Doctor insights on:
Iv Sedation Vs General Anesthesia
IV vs GA.: There are 4 levels of sedation, the "deepest" is general anesthesia. A very detailed answer is at https://www.Asahq.Org/for-members/clinical-information/~/media/for%20members/documents/standards%20guidelines%20stmts/continuum%20of%20depth%20of%20sedation.Ashx. ...Read more
Possibly: Anxiolysis is a continuum fm light sedation to general anesthesia. Depending on the technique sedation ranges fm light to moderate to deep to general anesthesia. Some people do very well with light sedation others are more difficult actually having a harder time trying to cooperate thereby requiring more sedation. As sedation requirements increase the likely hood of general anesthesia is greater. ...Read moreSee 1 more doctor answer
I.v. sedation: The best course of action is to discuss the anesthesia plan with your anesthesia doctor prior to surgery. Wisdom tooth extraction can be done safely and pain free with I.V. Sedation, without the need for a breathing tube. General anesthesia for wisdom tooth extraction will require a breathing tube and because of this can be associated with additional risks. ...Read moreSee 2 more doctor answers
What is the difference between IV sedation and general anesthesia for having wisdom tooth extractions?
Depends on situation: Iv sedation can be provided by an oral surgeon, and is often a very good technique for wisdom tooth extraction. For certain high-risk patients (morbid obesity, severe heart or lung problems), general anesthesia with a breathing tube and control of the airway may be a safer alternative. Every case is different, and an individualized care plan with anesthesiology consultation may be in order. ...Read moreSee 2 more doctor answers
Is it possible to do IV sedation (twilight) instead of general anesthesia (unconscious) for impacted wisdom teeth?
Yes: Most oral surgeons i know do use IV sedation instead of general anesthesia for impacted wisdom teeth. Which is the best way to go depends on how many teeth they are removing, how difficult they expect the procedure to be, and your personal preference. Speak to your oral surgeon about which option is best for you. ...Read moreSee 2 more doctor answers
I might be pregnant but i need my wisdom teeth taken out and i'm going to be under an IV sedation not general anesthesia am i gonna be safe?
Wisdom teeth: Unless it is an emergency, elective surgery should wait until after the baby is born. If removal of the wisdom teeth for any reason cannot wait, the safest time is during the 2nd trimester. In any case always check with both your ob /gyn and your oral surgeon. ...Read moreSee 2 more doctor answers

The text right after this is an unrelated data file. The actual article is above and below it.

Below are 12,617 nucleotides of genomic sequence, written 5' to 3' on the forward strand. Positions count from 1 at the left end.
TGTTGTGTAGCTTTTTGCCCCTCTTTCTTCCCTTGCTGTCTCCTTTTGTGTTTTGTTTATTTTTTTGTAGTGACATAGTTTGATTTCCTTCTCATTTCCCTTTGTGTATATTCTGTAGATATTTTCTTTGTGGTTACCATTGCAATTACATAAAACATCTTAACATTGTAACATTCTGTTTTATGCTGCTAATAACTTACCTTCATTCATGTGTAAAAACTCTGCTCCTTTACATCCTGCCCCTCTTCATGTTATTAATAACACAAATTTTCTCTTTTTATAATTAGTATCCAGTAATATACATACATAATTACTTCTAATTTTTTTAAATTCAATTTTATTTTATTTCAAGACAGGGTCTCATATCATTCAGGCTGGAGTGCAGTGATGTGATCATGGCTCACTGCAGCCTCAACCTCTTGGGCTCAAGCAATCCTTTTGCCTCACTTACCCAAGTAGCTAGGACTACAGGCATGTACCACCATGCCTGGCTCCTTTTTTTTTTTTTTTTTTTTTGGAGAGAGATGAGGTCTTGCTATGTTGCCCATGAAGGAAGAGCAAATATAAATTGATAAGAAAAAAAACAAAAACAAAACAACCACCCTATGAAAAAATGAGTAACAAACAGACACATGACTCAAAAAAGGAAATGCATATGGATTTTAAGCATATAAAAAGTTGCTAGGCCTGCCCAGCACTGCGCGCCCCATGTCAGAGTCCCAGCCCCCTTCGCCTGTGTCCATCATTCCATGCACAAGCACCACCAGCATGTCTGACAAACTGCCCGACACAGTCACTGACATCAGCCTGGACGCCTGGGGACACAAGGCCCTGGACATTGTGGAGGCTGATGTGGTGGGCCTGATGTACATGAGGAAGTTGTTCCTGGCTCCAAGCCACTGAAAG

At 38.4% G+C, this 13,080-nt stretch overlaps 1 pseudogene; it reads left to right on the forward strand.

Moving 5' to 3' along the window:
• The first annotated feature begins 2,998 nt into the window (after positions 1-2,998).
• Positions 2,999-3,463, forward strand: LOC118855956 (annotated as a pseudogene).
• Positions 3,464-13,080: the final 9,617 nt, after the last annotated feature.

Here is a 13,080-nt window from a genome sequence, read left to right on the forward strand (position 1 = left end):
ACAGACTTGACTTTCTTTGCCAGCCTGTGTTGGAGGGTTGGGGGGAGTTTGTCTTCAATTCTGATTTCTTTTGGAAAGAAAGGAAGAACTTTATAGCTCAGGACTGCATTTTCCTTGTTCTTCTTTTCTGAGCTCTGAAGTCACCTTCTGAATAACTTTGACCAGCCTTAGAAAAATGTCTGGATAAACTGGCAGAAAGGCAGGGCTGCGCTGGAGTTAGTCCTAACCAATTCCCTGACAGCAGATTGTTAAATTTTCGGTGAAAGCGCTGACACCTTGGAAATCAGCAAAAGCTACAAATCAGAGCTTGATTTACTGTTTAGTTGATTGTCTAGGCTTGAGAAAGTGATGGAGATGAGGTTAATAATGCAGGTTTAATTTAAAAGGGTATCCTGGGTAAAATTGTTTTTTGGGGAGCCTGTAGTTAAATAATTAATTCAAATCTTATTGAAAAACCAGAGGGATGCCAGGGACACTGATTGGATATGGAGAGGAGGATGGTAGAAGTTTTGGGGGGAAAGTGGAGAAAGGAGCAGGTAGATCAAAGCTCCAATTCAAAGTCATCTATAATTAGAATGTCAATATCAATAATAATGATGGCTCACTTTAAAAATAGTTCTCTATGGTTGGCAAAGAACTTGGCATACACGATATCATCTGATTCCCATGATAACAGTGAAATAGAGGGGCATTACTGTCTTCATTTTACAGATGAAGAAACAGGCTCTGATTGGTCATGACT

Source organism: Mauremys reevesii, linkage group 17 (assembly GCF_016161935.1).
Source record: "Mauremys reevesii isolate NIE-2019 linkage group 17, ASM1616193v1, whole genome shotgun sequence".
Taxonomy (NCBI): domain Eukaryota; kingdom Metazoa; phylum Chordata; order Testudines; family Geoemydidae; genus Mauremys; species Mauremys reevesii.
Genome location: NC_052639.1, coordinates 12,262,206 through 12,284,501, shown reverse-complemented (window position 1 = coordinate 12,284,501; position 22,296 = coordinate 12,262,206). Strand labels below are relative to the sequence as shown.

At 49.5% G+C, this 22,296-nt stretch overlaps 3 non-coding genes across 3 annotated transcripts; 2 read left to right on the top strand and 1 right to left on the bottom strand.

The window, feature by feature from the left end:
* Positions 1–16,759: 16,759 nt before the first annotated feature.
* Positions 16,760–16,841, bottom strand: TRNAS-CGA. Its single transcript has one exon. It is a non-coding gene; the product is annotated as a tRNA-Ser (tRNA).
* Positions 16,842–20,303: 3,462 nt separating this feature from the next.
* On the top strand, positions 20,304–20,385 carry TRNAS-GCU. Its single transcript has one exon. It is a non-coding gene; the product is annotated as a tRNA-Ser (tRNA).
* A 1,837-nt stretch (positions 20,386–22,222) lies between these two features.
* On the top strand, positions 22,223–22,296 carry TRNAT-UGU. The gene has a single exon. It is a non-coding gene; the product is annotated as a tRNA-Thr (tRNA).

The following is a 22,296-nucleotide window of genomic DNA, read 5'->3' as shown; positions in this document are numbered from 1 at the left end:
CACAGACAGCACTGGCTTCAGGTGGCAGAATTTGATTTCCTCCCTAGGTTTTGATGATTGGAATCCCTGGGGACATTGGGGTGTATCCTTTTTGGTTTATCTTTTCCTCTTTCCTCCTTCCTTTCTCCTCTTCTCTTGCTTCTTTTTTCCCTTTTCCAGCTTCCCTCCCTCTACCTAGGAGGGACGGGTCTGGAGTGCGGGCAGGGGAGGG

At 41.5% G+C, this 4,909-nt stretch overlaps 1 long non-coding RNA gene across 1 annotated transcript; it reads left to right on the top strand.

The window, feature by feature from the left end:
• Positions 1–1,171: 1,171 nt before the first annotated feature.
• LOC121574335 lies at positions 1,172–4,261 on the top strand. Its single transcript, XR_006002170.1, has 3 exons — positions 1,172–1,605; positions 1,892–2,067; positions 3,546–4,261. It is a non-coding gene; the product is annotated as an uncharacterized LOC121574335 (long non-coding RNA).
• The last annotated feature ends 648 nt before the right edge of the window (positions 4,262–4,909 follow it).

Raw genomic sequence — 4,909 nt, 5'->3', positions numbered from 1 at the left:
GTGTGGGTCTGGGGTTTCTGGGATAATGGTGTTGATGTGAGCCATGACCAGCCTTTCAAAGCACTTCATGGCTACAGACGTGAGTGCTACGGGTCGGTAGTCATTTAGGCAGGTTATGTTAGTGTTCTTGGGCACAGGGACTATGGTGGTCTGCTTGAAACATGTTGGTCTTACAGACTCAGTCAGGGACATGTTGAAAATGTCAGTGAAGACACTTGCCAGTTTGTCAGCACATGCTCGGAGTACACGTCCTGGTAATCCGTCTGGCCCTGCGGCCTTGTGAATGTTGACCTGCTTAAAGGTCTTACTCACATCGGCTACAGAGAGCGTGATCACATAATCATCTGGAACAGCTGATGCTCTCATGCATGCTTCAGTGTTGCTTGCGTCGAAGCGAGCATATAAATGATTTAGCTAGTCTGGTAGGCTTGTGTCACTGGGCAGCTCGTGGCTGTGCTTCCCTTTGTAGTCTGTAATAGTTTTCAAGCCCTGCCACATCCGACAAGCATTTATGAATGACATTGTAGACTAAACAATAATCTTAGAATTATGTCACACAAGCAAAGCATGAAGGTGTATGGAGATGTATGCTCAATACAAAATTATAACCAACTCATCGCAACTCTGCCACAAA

Im going to have lithotripsy. Do they give you General Anesthesia, or uv sedation bc I have woke up with IV sedation (fentanyl, versed & proprofol) 5x?
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What is sedation vs general anesthesia? What is the difference between being sedated and having general anesthesia?
Effects and depth: Twilight or sedation anesthesia is the application of sedatives to help the patient. One of the concerns is that there will be too much anesthesia given and the patient will not be able to breathe. This is for smaller operations. General anesthesia puts the entire body to sleep, and lets the anesthesiologist take over so that a surgeon is able to perform their operation. ...Read moreSee 2 more doctor answers
Is chin augmentation always done under general anesthesia? I'm afraid of having general anesthesia. Is chin augmentation always done with a general, or can it be done with sedation and a local?
Chin Aug Anesthesia: Chin augmentation is an outpatient procedure typically done in the plastic surgeon’s office or in a surgery center. It is usually done under local anesthesia with oral sedation or intravenous sedation, but can be done under general anesthesia if requested. https://pacificcenterplasticsurgery.com/procedures/face/chin-augmentation/. ...Read moreSee 2 more doctor answers
It depends...: A lot can be achieved with local anesthesia (numbing) and "conscious" sedation (where, in theory, the patient is able to respond, but may not remember the events). The requirements are a motivated patient and a proceduralist comfortable doing the intervention under those circumstances. ...Read more
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